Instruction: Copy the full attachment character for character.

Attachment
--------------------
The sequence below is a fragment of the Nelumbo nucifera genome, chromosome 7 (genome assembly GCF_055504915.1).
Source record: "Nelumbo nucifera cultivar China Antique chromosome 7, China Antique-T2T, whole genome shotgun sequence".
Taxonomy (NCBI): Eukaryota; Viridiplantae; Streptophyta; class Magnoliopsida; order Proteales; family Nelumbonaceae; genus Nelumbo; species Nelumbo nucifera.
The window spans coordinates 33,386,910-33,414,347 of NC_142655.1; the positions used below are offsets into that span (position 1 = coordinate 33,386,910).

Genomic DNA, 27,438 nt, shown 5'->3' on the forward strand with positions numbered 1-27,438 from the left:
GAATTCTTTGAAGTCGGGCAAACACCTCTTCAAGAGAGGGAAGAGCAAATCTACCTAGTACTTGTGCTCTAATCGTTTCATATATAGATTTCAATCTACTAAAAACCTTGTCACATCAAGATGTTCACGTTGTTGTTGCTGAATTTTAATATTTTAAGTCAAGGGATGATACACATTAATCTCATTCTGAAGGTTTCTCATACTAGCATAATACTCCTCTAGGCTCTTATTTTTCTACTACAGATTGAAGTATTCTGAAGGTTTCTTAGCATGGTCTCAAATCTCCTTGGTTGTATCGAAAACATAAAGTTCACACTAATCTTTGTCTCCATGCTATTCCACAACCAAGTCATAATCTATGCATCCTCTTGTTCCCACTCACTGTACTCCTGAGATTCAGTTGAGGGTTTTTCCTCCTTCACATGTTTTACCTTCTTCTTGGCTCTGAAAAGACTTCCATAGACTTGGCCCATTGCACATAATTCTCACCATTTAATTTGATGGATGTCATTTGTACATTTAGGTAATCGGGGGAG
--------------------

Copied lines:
The sequence below is a fragment of the Nelumbo nucifera genome, chromosome 7 (genome assembly GCF_055504915.1).
Source record: "Nelumbo nucifera cultivar China Antique chromosome 7, China Antique-T2T, whole genome shotgun sequence".
Taxonomy (NCBI): Eukaryota; Viridiplantae; Streptophyta; class Magnoliopsida; order Proteales; family Nelumbonaceae; genus Nelumbo; species Nelumbo nucifera.
The window spans coordinates 33,386,910-33,414,347 of NC_142655.1; the positions used below are offsets into that span (position 1 = coordinate 33,386,910).

Genomic DNA, 27,438 nt, shown 5'->3' on the forward strand with positions numbered 1-27,438 from the left:
GAATTCTTTGAAGTCGGGCAAACACCTCTTCAAGAGAGGGAAGAGCAAATCTACCTAGTACTTGTGCTCTAATCGTTTCATATATAGATTTCAATCTACTAAAAACCTTGTCACATCAAGATGTTCACGTTGTTGTTGCTGAATTTTAATATTTTAAGTCAAGGGATGATACACATTAATCTCATTCTGAAGGTTTCTCATACTAGCATAATACTCCTCTAGGCTCTTATTTTTCTACTACAGATTGAAGTATTCTGAAGGTTTCTTAGCATGGTCTCAAATCTCCTTGGTTGTATCGAAAACATAAAGTTCACACTAATCTTTGTCTCCATGCTATTCCACAACCAAGTCATAATCTATGCATCCTCTTGTTCCCACTCACTGTACTCCTGAGATTCAGTTGAGGGTTTTTCCTCCTTCACATGTTTTACCTTCTTCTTGGCTCTGAAAAGACTTCCATAGACTTGGCCCATTGCACATAATTCTCACCATTTAATTTGATGGATGTCATTTGTACATTTAGGTAATCGGGGGAG